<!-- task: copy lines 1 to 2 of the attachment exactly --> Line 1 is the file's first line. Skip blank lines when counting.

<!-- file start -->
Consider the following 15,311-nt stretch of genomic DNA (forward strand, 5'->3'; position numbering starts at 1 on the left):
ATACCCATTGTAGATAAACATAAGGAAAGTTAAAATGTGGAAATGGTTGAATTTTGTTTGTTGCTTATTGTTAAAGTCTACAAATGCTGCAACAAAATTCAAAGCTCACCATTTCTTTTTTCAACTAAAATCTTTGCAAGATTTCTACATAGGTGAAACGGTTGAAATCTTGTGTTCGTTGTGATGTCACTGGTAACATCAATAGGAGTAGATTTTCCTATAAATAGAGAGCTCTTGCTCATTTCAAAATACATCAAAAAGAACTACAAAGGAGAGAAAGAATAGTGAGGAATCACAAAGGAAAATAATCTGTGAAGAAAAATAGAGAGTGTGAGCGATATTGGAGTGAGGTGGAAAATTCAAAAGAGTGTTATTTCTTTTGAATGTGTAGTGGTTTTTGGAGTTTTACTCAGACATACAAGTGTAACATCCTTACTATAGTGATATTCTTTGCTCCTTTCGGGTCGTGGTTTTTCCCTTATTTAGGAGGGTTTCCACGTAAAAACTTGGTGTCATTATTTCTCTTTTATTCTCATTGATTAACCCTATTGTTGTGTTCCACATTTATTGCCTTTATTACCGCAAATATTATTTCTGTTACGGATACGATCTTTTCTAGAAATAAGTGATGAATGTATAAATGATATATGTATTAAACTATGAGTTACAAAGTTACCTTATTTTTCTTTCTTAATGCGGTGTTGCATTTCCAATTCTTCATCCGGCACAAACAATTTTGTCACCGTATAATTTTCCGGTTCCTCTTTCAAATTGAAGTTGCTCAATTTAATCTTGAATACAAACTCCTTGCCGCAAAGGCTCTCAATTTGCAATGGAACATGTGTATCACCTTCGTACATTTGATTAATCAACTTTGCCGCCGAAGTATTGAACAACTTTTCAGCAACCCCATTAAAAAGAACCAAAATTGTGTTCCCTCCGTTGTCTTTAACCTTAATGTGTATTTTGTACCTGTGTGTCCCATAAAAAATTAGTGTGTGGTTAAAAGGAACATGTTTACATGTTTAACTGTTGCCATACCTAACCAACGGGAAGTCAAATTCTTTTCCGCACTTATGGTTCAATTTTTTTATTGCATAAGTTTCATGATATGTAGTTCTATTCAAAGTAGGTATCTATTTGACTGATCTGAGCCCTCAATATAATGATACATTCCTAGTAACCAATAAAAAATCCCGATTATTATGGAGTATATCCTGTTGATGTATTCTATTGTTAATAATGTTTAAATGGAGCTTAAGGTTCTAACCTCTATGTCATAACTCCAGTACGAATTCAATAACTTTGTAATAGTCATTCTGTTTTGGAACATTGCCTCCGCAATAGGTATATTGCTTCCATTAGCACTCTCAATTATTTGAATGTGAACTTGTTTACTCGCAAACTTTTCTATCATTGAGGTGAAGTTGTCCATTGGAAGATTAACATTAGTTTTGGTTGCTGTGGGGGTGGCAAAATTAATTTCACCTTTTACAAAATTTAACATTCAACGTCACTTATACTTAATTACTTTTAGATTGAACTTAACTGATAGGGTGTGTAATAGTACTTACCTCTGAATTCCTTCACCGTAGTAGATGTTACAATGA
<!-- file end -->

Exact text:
Consider the following 15,311-nt stretch of genomic DNA (forward strand, 5'->3'; position numbering starts at 1 on the left):
ATACCCATTGTAGATAAACATAAGGAAAGTTAAAATGTGGAAATGGTTGAATTTTGTTTGTTGCTTATTGTTAAAGTCTACAAATGCTGCAACAAAATTCAAAGCTCACCATTTCTTTTTTCAACTAAAATCTTTGCAAGATTTCTACATAGGTGAAACGGTTGAAATCTTGTGTTCGTTGTGATGTCACTGGTAACATCAATAGGAGTAGATTTTCCTATAAATAGAGAGCTCTTGCTCATTTCAAAATACATCAAAAAGAACTACAAAGGAGAGAAAGAATAGTGAGGAATCACAAAGGAAAATAATCTGTGAAGAAAAATAGAGAGTGTGAGCGATATTGGAGTGAGGTGGAAAATTCAAAAGAGTGTTATTTCTTTTGAATGTGTAGTGGTTTTTGGAGTTTTACTCAGACATACAAGTGTAACATCCTTACTATAGTGATATTCTTTGCTCCTTTCGGGTCGTGGTTTTTCCCTTATTTAGGAGGGTTTCCACGTAAAAACTTGGTGTCATTATTTCTCTTTTATTCTCATTGATTAACCCTATTGTTGTGTTCCACATTTATTGCCTTTATTACCGCAAATATTATTTCTGTTACGGATACGATCTTTTCTAGAAATAAGTGATGAATGTATAAATGATATATGTATTAAACTATGAGTTACAAAGTTACCTTATTTTTCTTTCTTAATGCGGTGTTGCATTTCCAATTCTTCATCCGGCACAAACAATTTTGTCACCGTATAATTTTCCGGTTCCTCTTTCAAATTGAAGTTGCTCAATTTAATCTTGAATACAAACTCCTTGCCGCAAAGGCTCTCAATTTGCAATGGAACATGTGTATCACCTTCGTACATTTGATTAATCAACTTTGCCGCCGAAGTATTGAACAACTTTTCAGCAACCCCATTAAAAAGAACCAAAATTGTGTTCCCTCCGTTGTCTTTAACCTTAATGTGTATTTTGTACCTGTGTGTCCCATAAAAAATTAGTGTGTGGTTAAAAGGAACATGTTTACATGTTTAACTGTTGCCATACCTAACCAACGGGAAGTCAAATTCTTTTCCGCACTTATGGTTCAATTTTTTTATTGCATAAGTTTCATGATATGTAGTTCTATTCAAAGTAGGTATCTATTTGACTGATCTGAGCCCTCAATATAATGATACATTCCTAGTAACCAATAAAAAATCCCGATTATTATGGAGTATATCCTGTTGATGTATTCTATTGTTAATAATGTTTAAATGGAGCTTAAGGTTCTAACCTCTATGTCATAACTCCAGTACGAATTCAATAACTTTGTAATAGTCATTCTGTTTTGGAACATTGCCTCCGCAATAGGTATATTGCTTCCATTAGCACTCTCAATTATTTGAATGTGAACTTGTTTACTCGCAAACTTTTCTATCATTGAGGTGAAGTTGTCCATTGGAAGATTAACATTAGTTTTGGTTGCTGTGGGGGTGGCAAAATTAATTTCACCTTTTACAAAATTTAACATTCAACGTCACTTATACTTAATTACTTTTAGATTGAACTTAACTGATAGGGTGTGTAATAGTACTTACCTCTGAATTCCTTCACCGTAGTAGATGTTACAATGA